(Sarah L. Voisin/The Washington Post)

The nation’s capital once again can claim it’s the most literate city in the country.

The 13th annual study out of Central Connecticut State University examines the reading habits and resources of more than 80 U.S. cities. It accounts for the number of bookstores in a city, the population’s education attainment, newspaper circulation, library resources and more.

D.C. topped the list, followed by Seattle, Minneapolis, Atlanta and San Francisco. D.C. placed first on the list four years in a row, between 2010 and 2013, then Minneapolis topped the list in 2014. No study was conducted in 2015.

“This set of factors measures people’s use of their literacy and thus presents a large-scale portrait of our nation’s cultural vitality,” Jack Miller, president emeritus of Central Connecticut State University, who conducts the study, wrote in an introduction to his findings. “From this data we can better perceive the extent and quality of the long-term literacy essential to individual economic success, civic participation, and the quality of life in a community and a nation.”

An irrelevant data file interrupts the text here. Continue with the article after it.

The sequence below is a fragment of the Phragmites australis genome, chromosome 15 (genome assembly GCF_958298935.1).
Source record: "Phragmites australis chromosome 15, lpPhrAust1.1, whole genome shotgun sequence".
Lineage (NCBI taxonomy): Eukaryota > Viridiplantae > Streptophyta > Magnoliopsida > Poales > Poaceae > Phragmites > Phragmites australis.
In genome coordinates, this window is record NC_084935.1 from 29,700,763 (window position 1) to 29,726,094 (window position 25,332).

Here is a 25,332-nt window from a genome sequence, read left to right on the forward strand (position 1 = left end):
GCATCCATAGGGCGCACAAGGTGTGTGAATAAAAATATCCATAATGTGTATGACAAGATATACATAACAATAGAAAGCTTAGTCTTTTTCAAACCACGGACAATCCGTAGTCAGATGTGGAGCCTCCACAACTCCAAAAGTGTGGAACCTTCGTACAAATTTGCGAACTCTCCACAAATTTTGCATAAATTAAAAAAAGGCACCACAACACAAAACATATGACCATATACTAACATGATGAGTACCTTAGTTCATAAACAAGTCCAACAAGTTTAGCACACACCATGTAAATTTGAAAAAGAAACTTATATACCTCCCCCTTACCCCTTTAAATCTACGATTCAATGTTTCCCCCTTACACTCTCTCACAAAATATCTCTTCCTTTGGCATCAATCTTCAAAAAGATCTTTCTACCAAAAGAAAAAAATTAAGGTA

The study, however, does not account for school achievement. While D.C. has an improving school system, a stark achievement gap persists between white and nonwhite students. About 25 percent of District students across all grade levels are “college and career ready,” according to 2016 results of Partnership for Assessment of Readiness for College and Careers (PARCC) test — a national standardized test linked to the Common Core academic standards.

The top 10 most literate cities, according to the Central Connecticut State University study, are:

  1. Washington
  2. Seattle
  3. Minneapolis
  4. Atlanta
  5. San Francisco
  6. Pittsburgh
  7. Portland
  8. Cincinnati
  9. St. Paul
  10. Boston

Read the full results here.